A natural history idea for ecologists: the natural history supplement

At risk of rehashing what is in this very short paper (open access pdf here), a few colleagues and I have a simple idea for how to encourage natural history in current ecology and evolution. A whole bunch of notable folks, including Harry Greene, Josh Tewksbury, Paul Dayton and more have noted the decline in traditional natural history – the taking of observations, collecting specimens, and classes in zoology and botany – among academics over the last half decade or so. Their papers all deserve a read as they point out very real problems and quantify these declines.

Though these papers draw attention to the issue and make a very convincing case that it is an issue, they don’t offer realistic solutions. I’ll not overstate our case; our small idea won’t bring back botany classes where they once were taught or inspire people to create an insect collection at a college without one. However, we have an idea that may incentivize natural history study, at least a small bit. We propose that ecologists and evolutionary biologists create a natural history supplement with their paper to highlight potentially interesting observations and important natural history data.

An example of character displacement? A somewhat disjunct population of Abronia pogonantha in the coast range (left) is deep pink-purple, where populations I’ve looked at in the Mojave which grow near Abronia villosa (a deep pink purple species) are whitish or very light pink (right). I’m not going to investigate it, but I’ll include it in a natural history supplement so someone else might and I took specimens of these plants and sent them to an herbarium.

Anything of potential interest could go into this supplement (though it should not be used as support for the main assertions of a paper – any natural history of that sort still belongs IN the paper). This needn’t only apply to field studies, either – researchers working in greenhouses or in laboratories with colonies of microorganisms make important natural history observations, too – they are just as intimately familiar with their study systems as a field biologist.

We think that there are a few reasons why this small addition would be particularly important and useful. First and most obviously, these observations WILL be useful to someone down the line, somewhere, sometime. Even if it takes 50 years for someone to investigate a particular plant or insect, these observations of behavior, population size, flowering time, etc. in 2016 are an invaluable snapshot of what you saw when. Richard Primack and co.’s wonderful reanalysis of flowering time data which Thoreau gathered in the 1800’s are a perfect example of this type of use. Secondly, meta-analyses and comparative studies are commonplace and particularly informative and could use those life history data included in these supplement that wouldn’t make it into a paper on another aspect, but are likely data that many folks take instinctively.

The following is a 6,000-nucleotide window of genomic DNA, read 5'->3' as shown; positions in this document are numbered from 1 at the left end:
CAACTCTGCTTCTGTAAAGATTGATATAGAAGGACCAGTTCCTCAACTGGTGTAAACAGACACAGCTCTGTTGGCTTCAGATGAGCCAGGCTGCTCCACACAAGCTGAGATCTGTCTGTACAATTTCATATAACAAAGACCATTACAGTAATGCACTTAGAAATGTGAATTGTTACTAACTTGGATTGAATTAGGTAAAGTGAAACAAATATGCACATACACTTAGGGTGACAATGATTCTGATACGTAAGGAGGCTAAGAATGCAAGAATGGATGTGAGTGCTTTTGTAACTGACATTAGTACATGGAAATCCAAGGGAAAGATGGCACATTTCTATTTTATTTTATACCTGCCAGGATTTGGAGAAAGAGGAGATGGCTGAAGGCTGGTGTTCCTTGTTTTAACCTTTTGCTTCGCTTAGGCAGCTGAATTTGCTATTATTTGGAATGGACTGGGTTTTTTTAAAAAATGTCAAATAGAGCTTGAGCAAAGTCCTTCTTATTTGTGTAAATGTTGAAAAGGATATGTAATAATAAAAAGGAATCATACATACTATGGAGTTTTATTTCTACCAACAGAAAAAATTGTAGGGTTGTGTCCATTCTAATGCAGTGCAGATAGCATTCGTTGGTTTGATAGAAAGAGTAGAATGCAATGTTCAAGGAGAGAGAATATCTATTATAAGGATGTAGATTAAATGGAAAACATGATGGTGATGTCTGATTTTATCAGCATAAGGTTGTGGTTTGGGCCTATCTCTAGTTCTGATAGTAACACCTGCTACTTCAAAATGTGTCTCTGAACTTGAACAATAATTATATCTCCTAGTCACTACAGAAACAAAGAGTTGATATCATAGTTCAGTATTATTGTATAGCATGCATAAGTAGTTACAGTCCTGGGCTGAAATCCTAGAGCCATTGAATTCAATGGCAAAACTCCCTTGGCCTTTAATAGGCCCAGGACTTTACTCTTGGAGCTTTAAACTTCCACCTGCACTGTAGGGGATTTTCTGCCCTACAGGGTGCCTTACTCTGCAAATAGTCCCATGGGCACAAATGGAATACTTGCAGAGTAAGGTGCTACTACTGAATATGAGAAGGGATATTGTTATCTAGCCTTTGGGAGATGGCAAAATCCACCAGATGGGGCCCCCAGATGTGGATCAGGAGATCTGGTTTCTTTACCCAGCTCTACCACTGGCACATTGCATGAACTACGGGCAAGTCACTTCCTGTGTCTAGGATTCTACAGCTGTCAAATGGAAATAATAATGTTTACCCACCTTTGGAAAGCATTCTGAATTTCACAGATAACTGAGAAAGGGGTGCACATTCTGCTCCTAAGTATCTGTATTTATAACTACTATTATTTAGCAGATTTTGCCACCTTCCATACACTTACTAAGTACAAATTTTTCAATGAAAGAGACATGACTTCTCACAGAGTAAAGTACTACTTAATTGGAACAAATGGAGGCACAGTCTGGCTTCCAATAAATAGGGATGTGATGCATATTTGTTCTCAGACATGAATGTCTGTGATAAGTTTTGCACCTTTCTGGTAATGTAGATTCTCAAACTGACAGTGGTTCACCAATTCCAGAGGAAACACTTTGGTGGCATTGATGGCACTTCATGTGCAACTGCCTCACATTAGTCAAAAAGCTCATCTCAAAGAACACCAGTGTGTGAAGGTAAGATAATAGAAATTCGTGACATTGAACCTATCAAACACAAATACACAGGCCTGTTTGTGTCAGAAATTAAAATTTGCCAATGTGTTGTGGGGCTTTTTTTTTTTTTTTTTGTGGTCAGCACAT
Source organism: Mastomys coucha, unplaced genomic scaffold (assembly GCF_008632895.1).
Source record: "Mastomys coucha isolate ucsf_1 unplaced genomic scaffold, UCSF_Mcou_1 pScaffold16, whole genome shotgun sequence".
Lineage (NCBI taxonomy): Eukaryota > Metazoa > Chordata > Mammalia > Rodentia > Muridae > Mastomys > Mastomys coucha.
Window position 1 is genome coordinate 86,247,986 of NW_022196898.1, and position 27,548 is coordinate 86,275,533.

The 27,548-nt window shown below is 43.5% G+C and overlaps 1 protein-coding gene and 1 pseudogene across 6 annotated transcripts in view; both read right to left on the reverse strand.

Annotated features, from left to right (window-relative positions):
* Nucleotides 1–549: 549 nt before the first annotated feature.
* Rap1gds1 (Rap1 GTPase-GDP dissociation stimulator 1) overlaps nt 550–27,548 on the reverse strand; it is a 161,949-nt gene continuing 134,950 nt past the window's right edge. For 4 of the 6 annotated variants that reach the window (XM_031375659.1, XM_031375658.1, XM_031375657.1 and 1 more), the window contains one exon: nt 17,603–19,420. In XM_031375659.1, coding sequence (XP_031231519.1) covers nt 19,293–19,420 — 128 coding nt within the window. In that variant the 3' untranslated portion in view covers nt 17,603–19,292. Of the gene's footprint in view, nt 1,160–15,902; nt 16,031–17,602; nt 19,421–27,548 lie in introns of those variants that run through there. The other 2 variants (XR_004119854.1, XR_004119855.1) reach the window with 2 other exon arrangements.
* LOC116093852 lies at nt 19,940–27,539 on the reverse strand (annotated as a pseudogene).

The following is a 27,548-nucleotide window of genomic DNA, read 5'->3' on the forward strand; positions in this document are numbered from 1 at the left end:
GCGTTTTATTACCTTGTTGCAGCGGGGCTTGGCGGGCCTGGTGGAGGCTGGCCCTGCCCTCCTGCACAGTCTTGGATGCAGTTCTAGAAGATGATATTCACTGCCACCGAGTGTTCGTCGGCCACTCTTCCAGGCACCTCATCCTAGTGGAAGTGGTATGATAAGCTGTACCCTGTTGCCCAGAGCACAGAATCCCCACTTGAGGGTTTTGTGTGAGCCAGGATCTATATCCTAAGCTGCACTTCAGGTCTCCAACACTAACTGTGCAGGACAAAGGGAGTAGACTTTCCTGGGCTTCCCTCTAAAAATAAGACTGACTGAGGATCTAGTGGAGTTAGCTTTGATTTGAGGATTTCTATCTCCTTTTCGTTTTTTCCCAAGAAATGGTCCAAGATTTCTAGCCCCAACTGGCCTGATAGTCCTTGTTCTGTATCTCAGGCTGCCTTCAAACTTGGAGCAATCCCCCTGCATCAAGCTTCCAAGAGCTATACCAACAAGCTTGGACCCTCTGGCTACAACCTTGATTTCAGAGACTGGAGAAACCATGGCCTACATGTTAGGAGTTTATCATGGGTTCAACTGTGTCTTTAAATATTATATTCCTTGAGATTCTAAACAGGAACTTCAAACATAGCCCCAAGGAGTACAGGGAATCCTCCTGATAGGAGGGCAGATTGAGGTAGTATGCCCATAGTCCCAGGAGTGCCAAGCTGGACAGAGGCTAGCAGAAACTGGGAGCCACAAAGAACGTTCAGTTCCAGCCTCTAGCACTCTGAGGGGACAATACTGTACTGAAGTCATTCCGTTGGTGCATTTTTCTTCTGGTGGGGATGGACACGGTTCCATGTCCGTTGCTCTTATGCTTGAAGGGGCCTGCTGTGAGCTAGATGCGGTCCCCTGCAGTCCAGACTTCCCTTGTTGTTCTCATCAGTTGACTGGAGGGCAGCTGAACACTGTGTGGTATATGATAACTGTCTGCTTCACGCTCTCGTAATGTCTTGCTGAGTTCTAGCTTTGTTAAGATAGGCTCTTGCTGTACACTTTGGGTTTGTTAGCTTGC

Since we have the internet, archiving these sorts of things has never been easier. Many papers have a great deal of supplementary information (especially in short-form journals) and publishers have ways to archive it. While it doesn’t need to be done immediately, if this practice is adopted, a database of these natural history supplements could be compiled at any time.

This caterpillar, Sympisits [Lepipolysperscripta, is having a good year on both Antirrhinum vexillo-calyculatum (pictured) and A. cornutum. However, it is far more abundant on v-c. even when cornutum is the more abundant food. I’ll likely never write a paper on snapdragons, but if I did, this would be a perfect type of observation for the natural history supplement. 

Lastly, it incentivizes natural history observations and data. The “currency”, if you will, of academia is papers and citations. While including a natural history appendix doesn’t boost the first aspect, if the additional information in that supplement is of use to others, it can only boost your citation count and make your work more widely read.

If those sound like good or bad arguments, read the full paper (again, here), there is a good bit more in it. I’ll conclude by saying that I’ve written two of these, both for papers in Ecology (here and here) and they have been easy and enjoyable to write. Has anyone actually read them? I’m not sure (do tell if you have!). Maybe not, but that doesn’t seem particularly troubling to me – even if one person reads them and gets inspiration for a study or uses some data in an analysis decades after I’m gone, I’ll be happy. Plus, they were more fun to write than the main text of these papers. I focused both of these by describing briefly a great deal of natural history, hoping that someone studying one of these systems (especially the well-known ones, like Mimulus or Petunia or Nicotiana) would think about insect- or sand-entrapment.

On another level completely, I’m sure Ecology wouldn’t have let me use the fantastic quote “[Pholisma feels like] a squishy gummy bear covered in fuzzy sand covered hairs” in the main article 🙂 .

This stilt bug, Jalysus wickhami, moves easily on the sticky surfaces of many plants, including this weird, sticky fire-following monkeyflower, Mimulus bolanderi, by grabbing the glandular trichomes below their sticky heads. However, when I perturbed it for this photo, it got a bit of the sticky stuff on its front legs (visible in photo) and was visibly disoriented and had to groom it off with its other legs. Some cool papers have focused on movement on sticky plants, so the trichome grabbing behavior is well-known, but I might still include this in a supplement (with proper citations to those papers, of course).